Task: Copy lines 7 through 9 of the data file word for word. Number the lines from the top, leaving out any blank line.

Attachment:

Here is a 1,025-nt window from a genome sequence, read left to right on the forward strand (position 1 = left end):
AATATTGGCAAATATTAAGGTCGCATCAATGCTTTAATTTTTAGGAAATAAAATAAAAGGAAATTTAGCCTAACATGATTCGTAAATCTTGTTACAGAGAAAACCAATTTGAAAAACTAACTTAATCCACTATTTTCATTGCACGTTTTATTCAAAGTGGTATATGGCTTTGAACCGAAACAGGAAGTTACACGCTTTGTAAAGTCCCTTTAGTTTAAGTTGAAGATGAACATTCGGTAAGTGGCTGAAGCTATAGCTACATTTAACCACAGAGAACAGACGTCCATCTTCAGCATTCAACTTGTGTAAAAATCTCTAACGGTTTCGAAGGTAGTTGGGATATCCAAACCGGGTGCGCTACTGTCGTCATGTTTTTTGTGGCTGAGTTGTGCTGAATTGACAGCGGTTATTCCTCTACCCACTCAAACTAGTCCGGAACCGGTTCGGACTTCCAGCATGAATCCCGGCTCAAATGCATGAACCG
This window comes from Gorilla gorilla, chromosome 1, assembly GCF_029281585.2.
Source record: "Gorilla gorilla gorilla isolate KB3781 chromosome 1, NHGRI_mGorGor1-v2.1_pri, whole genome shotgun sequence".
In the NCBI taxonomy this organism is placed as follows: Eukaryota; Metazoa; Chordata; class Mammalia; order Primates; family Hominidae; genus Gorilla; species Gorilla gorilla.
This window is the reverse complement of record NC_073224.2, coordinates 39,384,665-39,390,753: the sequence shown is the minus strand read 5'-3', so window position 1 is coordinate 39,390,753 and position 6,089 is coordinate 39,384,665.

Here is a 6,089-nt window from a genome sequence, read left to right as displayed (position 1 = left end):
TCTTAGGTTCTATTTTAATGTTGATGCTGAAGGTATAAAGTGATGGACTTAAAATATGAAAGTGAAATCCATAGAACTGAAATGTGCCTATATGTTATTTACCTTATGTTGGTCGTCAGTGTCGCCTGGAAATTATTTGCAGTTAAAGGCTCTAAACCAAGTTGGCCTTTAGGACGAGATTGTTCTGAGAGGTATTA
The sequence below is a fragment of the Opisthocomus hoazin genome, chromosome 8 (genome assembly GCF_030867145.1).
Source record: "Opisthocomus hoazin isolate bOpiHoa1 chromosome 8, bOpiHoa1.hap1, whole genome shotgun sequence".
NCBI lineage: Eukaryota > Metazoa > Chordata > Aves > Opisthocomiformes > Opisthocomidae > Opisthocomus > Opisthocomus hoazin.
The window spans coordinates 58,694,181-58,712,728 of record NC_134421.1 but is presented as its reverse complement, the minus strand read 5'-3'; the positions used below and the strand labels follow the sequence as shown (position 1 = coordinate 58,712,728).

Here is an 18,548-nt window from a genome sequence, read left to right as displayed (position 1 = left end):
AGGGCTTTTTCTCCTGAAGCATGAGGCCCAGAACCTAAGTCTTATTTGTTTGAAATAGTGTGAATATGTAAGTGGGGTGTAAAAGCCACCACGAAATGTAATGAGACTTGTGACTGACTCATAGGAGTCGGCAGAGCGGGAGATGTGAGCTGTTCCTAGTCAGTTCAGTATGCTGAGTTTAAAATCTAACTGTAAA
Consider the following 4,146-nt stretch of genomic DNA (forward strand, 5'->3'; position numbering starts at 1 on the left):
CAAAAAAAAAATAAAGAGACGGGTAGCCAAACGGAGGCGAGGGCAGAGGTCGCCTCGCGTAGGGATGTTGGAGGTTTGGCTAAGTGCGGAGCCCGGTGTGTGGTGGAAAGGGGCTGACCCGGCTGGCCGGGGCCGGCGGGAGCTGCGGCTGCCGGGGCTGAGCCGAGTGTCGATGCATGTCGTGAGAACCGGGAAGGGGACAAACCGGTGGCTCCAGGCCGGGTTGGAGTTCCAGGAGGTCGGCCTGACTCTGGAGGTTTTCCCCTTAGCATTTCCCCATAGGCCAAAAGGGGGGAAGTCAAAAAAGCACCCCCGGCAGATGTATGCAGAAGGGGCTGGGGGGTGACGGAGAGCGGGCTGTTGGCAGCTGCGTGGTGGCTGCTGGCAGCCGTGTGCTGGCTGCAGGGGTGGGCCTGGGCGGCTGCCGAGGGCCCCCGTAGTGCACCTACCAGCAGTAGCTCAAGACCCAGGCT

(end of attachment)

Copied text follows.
Here is a 6,089-nt window from a genome sequence, read left to right as displayed (position 1 = left end):
TCTTAGGTTCTATTTTAATGTTGATGCTGAAGGTATAAAGTGATGGACTTAAAATATGAAAGTGAAATCCATAGAACTGAAATGTGCCTATATGTTATTTACCTTATGTTGGTCGTCAGTGTCGCCTGGAAATTATTTGCAGTTAAAGGCTCTAAACCAAGTTGGCCTTTAGGACGAGATTGTTCTGAGAGGTATTA
The sequence below is a fragment of the Opisthocomus hoazin genome, chromosome 8 (genome assembly GCF_030867145.1).